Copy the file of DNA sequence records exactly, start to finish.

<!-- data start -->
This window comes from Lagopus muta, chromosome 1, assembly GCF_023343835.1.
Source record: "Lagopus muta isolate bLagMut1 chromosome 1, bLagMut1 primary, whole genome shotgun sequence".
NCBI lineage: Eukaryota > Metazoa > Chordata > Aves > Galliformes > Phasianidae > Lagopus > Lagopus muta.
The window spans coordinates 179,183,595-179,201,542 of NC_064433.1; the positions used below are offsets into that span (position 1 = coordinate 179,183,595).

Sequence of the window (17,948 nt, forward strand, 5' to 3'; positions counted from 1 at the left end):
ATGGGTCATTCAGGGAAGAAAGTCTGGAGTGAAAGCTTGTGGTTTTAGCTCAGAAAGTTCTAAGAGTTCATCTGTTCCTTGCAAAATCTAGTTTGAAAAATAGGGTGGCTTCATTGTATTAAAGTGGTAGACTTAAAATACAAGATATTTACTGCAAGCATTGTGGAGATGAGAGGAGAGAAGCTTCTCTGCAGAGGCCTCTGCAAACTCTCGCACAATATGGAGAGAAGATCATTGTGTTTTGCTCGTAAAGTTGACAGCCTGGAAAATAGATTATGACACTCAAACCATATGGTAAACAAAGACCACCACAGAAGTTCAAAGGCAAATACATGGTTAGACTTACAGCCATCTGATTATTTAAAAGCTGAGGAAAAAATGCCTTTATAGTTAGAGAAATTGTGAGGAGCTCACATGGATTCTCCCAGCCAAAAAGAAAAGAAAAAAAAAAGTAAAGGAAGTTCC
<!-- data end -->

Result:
This window comes from Lagopus muta, chromosome 1, assembly GCF_023343835.1.
Source record: "Lagopus muta isolate bLagMut1 chromosome 1, bLagMut1 primary, whole genome shotgun sequence".
NCBI lineage: Eukaryota > Metazoa > Chordata > Aves > Galliformes > Phasianidae > Lagopus > Lagopus muta.
The window spans coordinates 179,183,595-179,201,542 of NC_064433.1; the positions used below are offsets into that span (position 1 = coordinate 179,183,595).

Sequence of the window (17,948 nt, forward strand, 5' to 3'; positions counted from 1 at the left end):
ATGGGTCATTCAGGGAAGAAAGTCTGGAGTGAAAGCTTGTGGTTTTAGCTCAGAAAGTTCTAAGAGTTCATCTGTTCCTTGCAAAATCTAGTTTGAAAAATAGGGTGGCTTCATTGTATTAAAGTGGTAGACTTAAAATACAAGATATTTACTGCAAGCATTGTGGAGATGAGAGGAGAGAAGCTTCTCTGCAGAGGCCTCTGCAAACTCTCGCACAATATGGAGAGAAGATCATTGTGTTTTGCTCGTAAAGTTGACAGCCTGGAAAATAGATTATGACACTCAAACCATATGGTAAACAAAGACCACCACAGAAGTTCAAAGGCAAATACATGGTTAGACTTACAGCCATCTGATTATTTAAAAGCTGAGGAAAAAATGCCTTTATAGTTAGAGAAATTGTGAGGAGCTCACATGGATTCTCCCAGCCAAAAAGAAAAGAAAAAAAAAAGTAAAGGAAGTTCC